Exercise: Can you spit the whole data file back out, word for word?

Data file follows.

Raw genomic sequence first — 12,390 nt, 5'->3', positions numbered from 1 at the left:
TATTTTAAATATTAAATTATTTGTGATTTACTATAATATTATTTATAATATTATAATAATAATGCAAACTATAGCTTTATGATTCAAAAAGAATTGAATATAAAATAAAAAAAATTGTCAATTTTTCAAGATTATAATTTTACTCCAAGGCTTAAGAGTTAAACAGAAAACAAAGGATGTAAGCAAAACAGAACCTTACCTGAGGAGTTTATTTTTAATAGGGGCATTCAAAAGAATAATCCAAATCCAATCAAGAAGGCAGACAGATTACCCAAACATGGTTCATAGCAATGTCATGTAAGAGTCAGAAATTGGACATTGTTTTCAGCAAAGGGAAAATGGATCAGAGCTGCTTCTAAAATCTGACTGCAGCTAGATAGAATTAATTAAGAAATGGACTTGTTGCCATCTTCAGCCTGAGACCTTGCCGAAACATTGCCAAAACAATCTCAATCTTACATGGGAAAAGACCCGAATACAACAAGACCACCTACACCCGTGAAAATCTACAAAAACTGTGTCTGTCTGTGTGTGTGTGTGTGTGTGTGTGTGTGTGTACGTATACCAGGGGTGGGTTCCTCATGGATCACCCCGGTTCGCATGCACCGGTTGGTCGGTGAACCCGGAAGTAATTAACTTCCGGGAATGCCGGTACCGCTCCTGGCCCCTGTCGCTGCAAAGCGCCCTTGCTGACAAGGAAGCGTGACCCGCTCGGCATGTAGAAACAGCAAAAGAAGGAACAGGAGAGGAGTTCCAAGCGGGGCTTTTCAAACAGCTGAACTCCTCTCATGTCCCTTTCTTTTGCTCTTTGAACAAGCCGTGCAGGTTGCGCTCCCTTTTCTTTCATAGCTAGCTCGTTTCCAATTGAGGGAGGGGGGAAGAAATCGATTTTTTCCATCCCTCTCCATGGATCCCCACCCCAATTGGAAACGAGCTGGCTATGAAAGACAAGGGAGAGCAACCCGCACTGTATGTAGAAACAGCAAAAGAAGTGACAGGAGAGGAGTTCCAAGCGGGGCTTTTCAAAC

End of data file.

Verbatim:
Raw genomic sequence first — 12,390 nt, 5'->3', positions numbered from 1 at the left:
TATTTTAAATATTAAATTATTTGTGATTTACTATAATATTATTTATAATATTATAATAATAATGCAAACTATAGCTTTATGATTCAAAAAGAATTGAATATAAAATAAAAAAAATTGTCAATTTTTCAAGATTATAATTTTACTCCAAGGCTTAAGAGTTAAACAGAAAACAAAGGATGTAAGCAAAACAGAACCTTACCTGAGGAGTTTATTTTTAATAGGGGCATTCAAAAGAATAATCCAAATCCAATCAAGAAGGCAGACAGATTACCCAAACATGGTTCATAGCAATGTCATGTAAGAGTCAGAAATTGGACATTGTTTTCAGCAAAGGGAAAATGGATCAGAGCTGCTTCTAAAATCTGACTGCAGCTAGATAGAATTAATTAAGAAATGGACTTGTTGCCATCTTCAGCCTGAGACCTTGCCGAAACATTGCCAAAACAATCTCAATCTTACATGGGAAAAGACCCGAATACAACAAGACCACCTACACCCGTGAAAATCTACAAAAACTGTGTCTGTCTGTGTGTGTGTGTGTGTGTGTGTGTGTGTGTACGTATACCAGGGGTGGGTTCCTCATGGATCACCCCGGTTCGCATGCACCGGTTGGTCGGTGAACCCGGAAGTAATTAACTTCCGGGAATGCCGGTACCGCTCCTGGCCCCTGTCGCTGCAAAGCGCCCTTGCTGACAAGGAAGCGTGACCCGCTCGGCATGTAGAAACAGCAAAAGAAGGAACAGGAGAGGAGTTCCAAGCGGGGCTTTTCAAACAGCTGAACTCCTCTCATGTCCCTTTCTTTTGCTCTTTGAACAAGCCGTGCAGGTTGCGCTCCCTTTTCTTTCATAGCTAGCTCGTTTCCAATTGAGGGAGGGGGGAAGAAATCGATTTTTTCCATCCCTCTCCATGGATCCCCACCCCAATTGGAAACGAGCTGGCTATGAAAGACAAGGGAGAGCAACCCGCACTGTATGTAGAAACAGCAAAAGAAGTGACAGGAGAGGAGTTCCAAGCGGGGCTTTTCAAAC